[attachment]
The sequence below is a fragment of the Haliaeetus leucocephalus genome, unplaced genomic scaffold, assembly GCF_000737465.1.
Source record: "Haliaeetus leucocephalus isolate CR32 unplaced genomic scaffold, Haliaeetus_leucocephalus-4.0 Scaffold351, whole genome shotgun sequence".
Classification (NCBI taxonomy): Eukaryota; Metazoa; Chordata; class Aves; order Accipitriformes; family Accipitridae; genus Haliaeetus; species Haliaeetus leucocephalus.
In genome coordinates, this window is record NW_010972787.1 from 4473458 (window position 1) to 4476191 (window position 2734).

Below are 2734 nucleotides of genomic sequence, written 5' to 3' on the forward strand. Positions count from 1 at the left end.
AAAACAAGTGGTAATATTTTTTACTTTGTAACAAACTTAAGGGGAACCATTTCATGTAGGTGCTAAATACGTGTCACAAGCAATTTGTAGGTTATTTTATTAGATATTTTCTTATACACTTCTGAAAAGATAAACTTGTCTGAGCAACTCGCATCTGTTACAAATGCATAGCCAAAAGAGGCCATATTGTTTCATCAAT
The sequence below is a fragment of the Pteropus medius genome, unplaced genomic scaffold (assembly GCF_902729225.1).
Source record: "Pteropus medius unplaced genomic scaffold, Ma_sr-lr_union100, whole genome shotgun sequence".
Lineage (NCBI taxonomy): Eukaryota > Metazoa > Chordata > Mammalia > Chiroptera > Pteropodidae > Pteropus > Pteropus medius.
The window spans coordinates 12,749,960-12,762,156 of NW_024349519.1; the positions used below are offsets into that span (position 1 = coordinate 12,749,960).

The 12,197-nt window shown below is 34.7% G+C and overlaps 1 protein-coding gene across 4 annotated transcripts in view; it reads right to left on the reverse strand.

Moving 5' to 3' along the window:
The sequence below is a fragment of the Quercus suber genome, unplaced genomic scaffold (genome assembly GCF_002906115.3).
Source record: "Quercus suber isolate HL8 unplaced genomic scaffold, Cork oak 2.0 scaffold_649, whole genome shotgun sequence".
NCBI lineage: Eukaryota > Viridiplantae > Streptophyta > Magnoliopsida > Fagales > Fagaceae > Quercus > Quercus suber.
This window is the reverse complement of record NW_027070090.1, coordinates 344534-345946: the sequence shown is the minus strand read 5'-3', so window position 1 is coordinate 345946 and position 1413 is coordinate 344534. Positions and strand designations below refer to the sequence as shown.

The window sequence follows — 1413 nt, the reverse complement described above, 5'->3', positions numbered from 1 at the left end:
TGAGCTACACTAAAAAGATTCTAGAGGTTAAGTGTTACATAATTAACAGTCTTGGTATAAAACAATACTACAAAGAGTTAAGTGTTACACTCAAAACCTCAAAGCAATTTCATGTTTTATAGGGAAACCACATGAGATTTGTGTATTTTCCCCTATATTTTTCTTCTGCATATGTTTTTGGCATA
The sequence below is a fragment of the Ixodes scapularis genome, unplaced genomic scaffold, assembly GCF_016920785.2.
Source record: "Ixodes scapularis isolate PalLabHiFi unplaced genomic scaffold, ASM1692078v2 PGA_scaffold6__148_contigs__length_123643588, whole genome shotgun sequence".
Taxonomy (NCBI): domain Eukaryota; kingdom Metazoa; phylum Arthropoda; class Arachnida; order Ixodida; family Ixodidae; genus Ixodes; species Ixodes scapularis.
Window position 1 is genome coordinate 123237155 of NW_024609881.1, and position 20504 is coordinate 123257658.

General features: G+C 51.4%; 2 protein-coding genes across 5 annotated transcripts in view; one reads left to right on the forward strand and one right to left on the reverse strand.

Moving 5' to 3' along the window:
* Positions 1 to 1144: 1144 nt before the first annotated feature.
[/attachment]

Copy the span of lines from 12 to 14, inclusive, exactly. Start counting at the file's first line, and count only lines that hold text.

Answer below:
Moving 5' to 3' along the window:
The sequence below is a fragment of the Quercus suber genome, unplaced genomic scaffold (genome assembly GCF_002906115.3).
Source record: "Quercus suber isolate HL8 unplaced genomic scaffold, Cork oak 2.0 scaffold_649, whole genome shotgun sequence".